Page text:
Horrorscopes


Recently, I was having a beer with some friends and the topic of birthdays arose. Somewhat inevitably, the subject of “birth signs” came up. I was born in October, so (apparently) I was born “in” Libra, and (apparently) that says something profound about me. I beg to differ, but (apparently) that’s a Libran trait as well, so I’ll lay out my case here for your consideration.

Our conversation was very much in jest, and light hearted, but it got me thinking about horrorscopes – hmmm, I’m sure I’ve spelt that correctly, but spellcheck doesn’t seem to agree :)

Like most good counterfeits, there’s a grain of truth in the base concept behind horrorscopes, and that is that the heavens can be used to track important events. Before the advent of calendars, knowing when to sow seed or when to conduct the harvest was important, and the position of certain stars at at certain times of year became a helpful guide in this regard. But horrorscopes are no more credible than chinese fortune cookies.

For something that has no basis in reality, the whole topic of horoscopes (sp) is hideously complex and convoluted. For the purpose of this blog post, I’m going to go with the simplest version most people are familiar with culturally, that of horoscopes being based loosely on when someone was born.

Zodiac symbols making up constellations outline the earth and create the Zodiac. As they revolve around the earth, the signs become event markers – Daily Horoscopes

The Zodiac does not “revolve around the earth,” rather Earth spins on its axis each day as it revolves around the Sun each year. This statement is five hundred years out of date.

One of the many technical problems with astrology is the notion of constellations of the Zodiac being important around sunrise. Somewhat ironically, this means these stars are furtherest away.

If the constellations of the Zodiac held any influence over our lives, their influence would be less at that time of year, not greater. If anything, they should exert their greatest influence when they appear directly overhead at midnight, as that’s when they’re closest.

But the distances involved are so extreme compared to Earth’s orbit of the sun that our orbit never equates to more than a fraction of the overall distance. Alpha Centauri, as an example, is the closest star outside our solar system. At 25 trillion miles, our orbit around the sun equates to 0.000006% of the distance to Alpha Centauri. If there was any celestial influence over our earthly lives from these stars it would be static and unchanging regardless of where the constellation appeared.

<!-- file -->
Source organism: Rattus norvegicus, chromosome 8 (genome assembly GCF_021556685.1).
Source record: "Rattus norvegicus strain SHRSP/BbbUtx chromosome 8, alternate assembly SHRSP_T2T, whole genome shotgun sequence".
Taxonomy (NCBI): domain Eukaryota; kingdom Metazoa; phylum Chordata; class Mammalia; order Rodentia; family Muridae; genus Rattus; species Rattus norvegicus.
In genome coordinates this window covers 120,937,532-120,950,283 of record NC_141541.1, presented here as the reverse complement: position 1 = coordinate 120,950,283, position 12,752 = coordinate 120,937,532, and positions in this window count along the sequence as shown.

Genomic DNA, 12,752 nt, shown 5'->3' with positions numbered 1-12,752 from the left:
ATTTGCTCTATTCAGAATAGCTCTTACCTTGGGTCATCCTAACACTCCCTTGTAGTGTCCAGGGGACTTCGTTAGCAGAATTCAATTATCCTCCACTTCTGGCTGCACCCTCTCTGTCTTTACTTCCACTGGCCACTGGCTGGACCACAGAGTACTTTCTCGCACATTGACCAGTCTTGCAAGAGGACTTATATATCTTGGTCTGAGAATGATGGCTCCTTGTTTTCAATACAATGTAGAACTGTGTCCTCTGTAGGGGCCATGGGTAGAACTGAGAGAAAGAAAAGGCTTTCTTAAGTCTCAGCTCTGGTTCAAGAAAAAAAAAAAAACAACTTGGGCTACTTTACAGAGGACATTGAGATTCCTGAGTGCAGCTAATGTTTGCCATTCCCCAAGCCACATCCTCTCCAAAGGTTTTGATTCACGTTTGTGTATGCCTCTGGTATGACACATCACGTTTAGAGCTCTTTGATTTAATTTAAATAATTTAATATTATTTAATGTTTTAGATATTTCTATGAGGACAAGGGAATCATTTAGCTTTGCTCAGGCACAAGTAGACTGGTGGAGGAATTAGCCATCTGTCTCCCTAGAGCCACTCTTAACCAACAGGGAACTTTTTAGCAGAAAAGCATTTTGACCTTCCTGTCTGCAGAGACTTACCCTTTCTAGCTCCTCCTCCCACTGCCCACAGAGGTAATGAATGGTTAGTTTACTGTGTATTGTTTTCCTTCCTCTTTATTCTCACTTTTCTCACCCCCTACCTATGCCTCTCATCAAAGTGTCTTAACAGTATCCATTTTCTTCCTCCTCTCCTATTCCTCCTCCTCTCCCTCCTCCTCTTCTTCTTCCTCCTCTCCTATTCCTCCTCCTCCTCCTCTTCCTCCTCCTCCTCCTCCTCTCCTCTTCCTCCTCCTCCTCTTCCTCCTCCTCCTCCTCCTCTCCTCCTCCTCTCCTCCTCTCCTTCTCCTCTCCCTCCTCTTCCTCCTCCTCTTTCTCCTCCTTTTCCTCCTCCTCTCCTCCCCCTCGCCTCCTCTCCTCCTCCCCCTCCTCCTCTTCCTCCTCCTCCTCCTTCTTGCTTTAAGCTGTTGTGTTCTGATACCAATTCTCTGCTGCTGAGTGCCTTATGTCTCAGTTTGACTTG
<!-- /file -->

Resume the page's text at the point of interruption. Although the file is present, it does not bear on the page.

Astrologers use the Zodiac to learn about people’s futures and how they react to life. For them, the Zodiac is the roadmap of people’s lives - Daily Horoscopes

Such a modest claim for a concept that is as thin as tissue paper. It will come as no surprise to learn there’s no scientific basis to astrology.

The scientific method is simple. There’s nothing mysterious or mystical about science. Does an idea live up to its claim when scrutinized in detail? In essence, that’s all science is.

The premise that celestial events influence earthly events has been shown to be false.

Astrology fails to recognize that the stars we see appear as though they are all the same distance from us, but this is a line of sight illusion.

Stand on a street and look at the telephone poles stretching into the distance. Those further away appear much closer that those you see next to you even though they’re all evenly spaced. In the same way, two stars may appear close together in a particular constellation but can be separated by a greater depth of distance than two stars that appear to be spread apart in different constellations.

In this image, stars from several Zodiac constellations are clustered relatively close to our sun, while the vast majority of the hundreds of stars making up these constellations (as seen from our perspective on Earth) are thousands of light years away.

solar-centric perspective destroys the illusion of the Zodiac.

Ah… but it gets worse… You’re probably familiar with these dates

Zodiac Sign Dates
Aries The Ram March 21 to April 20.
Taurus The Bull April 21 to May 20.
Gemini The Twins May 21 to June 20.
Cancer The Crab June 21 to July 21.
Leo The Lion July 22 to August 22.
Virgo The Virgin August 23 to September 22.
Libra The Scales September 23 to October 22.
Scorpio The Scorpion October 23 to November 21.
Sagittarius The Archer November 22 to December 21.
Capricorn The Fish-Tailed Goat December 22 to January 20.
Aquarius The Water Bearer January 21 to February 19.
Pisces The Fish February 20 to March 20.

The problem is… they’re all wrong.

The Zodiac was drawn up around two thousand years ago, when these dates coincided with the correct location of these constellations in the sky. Since then, the precession of Earth, its slow “wobble” through space, has caused these dates to shift.

If you’ve never heard of precession it might seem a little obscure, but Earth slowly precesses like a child’s spinning top. Although the top is spinning rapidly, its axis slowly points in a different direction over time.

Over a period of almost 26,000 years, Earth slowly points at a different point in outer space. Polaris hasn’t always been the pole star and won’t remain the pole star. The celestial north pole will drift as far as Vega due to precession.

Over the past two millennia, the slow precession of the equinoxes has caused the dates assigned to horoscopes to shift by roughly half a month.

Constellation Original Date Actual Date
Aries March 21 – April 20 April 15 – May 15
Taurus April 21 – May 20 May 16 – June 15
Gemini May 21 – June 20 June 16 – July 15
Cancer June 21 – July 21 July 16 – August 15
Leo July 22 – August 22 August 16 – September 15
Virgo August 23 – September 22 September 16 – October 15
Libra September 23 – October 22 October 16 – November 15
Scorpius October 23 – November 21 November 16 – December 15
Sagittarius November 22 – December 21 December 16 – January 14
Capricorn December 22 – January 20 January 15 – February 14
Aquarius January 21 – February 19 February 15 – March 14